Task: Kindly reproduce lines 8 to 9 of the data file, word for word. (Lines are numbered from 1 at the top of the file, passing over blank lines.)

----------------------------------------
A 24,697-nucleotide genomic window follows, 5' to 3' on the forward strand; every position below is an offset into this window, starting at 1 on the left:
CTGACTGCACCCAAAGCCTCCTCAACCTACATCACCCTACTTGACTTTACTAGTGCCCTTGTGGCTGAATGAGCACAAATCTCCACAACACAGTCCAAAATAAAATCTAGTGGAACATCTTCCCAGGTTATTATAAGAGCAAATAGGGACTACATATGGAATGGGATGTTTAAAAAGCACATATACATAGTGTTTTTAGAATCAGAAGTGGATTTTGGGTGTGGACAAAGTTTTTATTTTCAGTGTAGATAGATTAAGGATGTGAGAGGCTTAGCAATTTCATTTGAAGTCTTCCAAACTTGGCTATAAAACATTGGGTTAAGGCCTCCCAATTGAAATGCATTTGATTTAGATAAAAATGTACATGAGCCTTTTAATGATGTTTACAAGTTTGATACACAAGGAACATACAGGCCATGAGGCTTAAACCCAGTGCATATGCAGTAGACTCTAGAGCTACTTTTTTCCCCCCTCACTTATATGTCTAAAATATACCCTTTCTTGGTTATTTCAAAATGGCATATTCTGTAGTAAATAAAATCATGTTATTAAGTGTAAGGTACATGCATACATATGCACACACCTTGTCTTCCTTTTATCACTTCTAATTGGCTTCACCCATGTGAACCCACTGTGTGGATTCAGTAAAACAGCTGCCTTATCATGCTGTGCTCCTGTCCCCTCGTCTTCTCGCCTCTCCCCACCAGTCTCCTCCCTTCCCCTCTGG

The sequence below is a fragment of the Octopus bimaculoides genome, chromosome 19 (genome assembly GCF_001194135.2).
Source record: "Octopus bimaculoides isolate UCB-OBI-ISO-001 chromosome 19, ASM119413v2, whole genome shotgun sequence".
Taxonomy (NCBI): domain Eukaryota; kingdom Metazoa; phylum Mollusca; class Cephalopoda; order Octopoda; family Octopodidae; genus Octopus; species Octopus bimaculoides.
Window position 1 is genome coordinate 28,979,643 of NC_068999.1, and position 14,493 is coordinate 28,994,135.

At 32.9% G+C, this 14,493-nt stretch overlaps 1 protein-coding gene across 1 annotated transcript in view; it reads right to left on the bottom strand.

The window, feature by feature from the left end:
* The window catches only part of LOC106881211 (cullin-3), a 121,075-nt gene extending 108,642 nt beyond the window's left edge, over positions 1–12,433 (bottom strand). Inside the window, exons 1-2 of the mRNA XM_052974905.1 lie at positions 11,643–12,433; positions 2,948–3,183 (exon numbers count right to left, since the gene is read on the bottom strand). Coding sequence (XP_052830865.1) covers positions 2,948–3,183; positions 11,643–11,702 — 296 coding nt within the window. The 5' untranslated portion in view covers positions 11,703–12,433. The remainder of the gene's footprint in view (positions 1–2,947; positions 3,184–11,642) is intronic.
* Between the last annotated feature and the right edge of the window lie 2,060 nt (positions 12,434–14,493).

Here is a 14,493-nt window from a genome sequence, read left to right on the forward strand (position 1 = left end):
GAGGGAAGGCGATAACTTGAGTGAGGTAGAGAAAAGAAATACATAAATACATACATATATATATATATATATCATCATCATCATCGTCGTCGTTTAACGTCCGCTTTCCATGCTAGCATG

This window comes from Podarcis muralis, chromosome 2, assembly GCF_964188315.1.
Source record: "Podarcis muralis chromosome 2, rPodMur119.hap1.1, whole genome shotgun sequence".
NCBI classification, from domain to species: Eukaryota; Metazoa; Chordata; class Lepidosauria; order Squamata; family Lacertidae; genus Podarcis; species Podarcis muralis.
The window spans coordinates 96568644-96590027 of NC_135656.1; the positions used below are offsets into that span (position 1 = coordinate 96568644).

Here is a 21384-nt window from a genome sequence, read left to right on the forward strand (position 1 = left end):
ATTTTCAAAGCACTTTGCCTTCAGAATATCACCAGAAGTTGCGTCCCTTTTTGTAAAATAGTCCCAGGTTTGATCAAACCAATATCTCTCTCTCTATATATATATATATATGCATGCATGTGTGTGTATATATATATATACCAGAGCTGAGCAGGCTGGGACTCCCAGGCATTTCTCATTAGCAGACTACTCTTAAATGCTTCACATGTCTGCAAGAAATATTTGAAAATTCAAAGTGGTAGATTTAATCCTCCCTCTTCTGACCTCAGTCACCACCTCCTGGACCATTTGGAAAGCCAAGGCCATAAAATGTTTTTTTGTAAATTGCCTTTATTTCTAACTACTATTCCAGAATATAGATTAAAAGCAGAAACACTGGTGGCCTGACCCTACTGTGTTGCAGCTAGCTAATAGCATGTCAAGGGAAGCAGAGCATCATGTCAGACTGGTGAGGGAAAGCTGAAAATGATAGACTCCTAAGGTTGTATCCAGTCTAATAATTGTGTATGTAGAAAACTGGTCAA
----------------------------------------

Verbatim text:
The window, feature by feature from the left end:
* The window catches only part of LOC106881211 (cullin-3), a 121,075-nt gene extending 108,642 nt beyond the window's left edge, over positions 1–12,433 (bottom strand). Inside the window, exons 1-2 of the mRNA XM_052974905.1 lie at positions 11,643–12,433; positions 2,948–3,183 (exon numbers count right to left, since the gene is read on the bottom strand). Coding sequence (XP_052830865.1) covers positions 2,948–3,183; positions 11,643–11,702 — 296 coding nt within the window. The 5' untranslated portion in view covers positions 11,703–12,433. The remainder of the gene's footprint in view (positions 1–2,947; positions 3,184–11,642) is intronic.